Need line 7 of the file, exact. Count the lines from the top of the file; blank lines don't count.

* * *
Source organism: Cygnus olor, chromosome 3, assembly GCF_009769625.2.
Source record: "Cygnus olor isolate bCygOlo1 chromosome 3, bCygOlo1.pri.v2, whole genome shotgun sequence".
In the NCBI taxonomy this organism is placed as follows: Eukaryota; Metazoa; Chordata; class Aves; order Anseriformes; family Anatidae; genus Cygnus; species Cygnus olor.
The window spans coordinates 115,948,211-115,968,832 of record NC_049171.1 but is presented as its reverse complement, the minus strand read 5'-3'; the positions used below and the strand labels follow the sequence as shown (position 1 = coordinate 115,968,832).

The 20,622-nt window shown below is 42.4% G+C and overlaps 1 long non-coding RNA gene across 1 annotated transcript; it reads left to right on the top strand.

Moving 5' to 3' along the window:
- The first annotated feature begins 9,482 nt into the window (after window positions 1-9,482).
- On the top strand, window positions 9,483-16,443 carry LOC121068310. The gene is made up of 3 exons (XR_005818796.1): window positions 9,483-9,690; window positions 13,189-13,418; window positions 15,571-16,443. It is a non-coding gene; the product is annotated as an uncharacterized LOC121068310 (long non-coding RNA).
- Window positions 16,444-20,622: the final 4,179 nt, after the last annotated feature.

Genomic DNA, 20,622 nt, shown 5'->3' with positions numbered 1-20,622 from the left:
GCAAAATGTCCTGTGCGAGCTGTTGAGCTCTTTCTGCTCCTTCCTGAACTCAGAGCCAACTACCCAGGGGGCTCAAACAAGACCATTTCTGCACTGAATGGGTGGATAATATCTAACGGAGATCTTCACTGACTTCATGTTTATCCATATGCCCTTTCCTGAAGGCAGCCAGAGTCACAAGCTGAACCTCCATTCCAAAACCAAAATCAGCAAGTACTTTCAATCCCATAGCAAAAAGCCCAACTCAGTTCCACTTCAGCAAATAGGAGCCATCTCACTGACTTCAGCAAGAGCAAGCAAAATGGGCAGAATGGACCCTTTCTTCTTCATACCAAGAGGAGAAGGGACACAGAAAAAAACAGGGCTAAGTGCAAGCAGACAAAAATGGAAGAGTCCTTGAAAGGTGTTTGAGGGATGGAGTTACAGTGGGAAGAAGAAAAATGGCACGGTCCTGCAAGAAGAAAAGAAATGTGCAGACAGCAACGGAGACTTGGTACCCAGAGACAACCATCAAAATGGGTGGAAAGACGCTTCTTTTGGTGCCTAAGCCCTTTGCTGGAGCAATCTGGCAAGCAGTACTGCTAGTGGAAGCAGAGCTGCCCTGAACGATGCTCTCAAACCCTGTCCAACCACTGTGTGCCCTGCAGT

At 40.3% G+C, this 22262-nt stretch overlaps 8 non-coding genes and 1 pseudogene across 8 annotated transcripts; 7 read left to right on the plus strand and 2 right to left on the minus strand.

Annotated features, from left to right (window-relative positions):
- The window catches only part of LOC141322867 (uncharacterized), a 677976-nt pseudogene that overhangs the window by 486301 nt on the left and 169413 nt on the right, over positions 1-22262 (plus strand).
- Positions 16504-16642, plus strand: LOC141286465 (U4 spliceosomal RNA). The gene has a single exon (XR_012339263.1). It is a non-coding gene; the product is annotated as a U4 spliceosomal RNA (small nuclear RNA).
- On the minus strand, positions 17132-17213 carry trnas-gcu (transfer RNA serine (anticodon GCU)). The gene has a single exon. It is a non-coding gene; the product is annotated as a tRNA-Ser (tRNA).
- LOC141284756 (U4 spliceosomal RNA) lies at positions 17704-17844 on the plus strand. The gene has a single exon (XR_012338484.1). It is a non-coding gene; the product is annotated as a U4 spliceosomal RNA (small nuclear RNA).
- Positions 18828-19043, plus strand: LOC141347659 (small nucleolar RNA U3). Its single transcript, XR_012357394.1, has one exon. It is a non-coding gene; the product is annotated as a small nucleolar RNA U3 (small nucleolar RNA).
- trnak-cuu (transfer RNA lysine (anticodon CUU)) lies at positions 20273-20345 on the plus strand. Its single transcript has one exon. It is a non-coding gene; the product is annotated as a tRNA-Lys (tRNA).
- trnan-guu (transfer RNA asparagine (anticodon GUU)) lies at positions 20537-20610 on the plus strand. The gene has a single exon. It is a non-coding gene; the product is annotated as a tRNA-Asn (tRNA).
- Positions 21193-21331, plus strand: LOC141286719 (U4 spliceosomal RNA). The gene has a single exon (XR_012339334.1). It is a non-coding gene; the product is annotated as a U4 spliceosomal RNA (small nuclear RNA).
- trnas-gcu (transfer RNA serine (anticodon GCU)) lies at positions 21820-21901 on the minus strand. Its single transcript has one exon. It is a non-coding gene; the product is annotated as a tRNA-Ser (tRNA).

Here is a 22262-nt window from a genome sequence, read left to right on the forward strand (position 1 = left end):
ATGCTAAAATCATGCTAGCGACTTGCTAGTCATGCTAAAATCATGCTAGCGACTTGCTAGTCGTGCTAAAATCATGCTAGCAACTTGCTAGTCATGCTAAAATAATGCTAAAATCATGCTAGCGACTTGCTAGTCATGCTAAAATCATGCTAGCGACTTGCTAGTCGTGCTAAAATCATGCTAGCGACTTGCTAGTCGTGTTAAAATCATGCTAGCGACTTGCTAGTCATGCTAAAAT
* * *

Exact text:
- The first annotated feature begins 9,482 nt into the window (after window positions 1-9,482).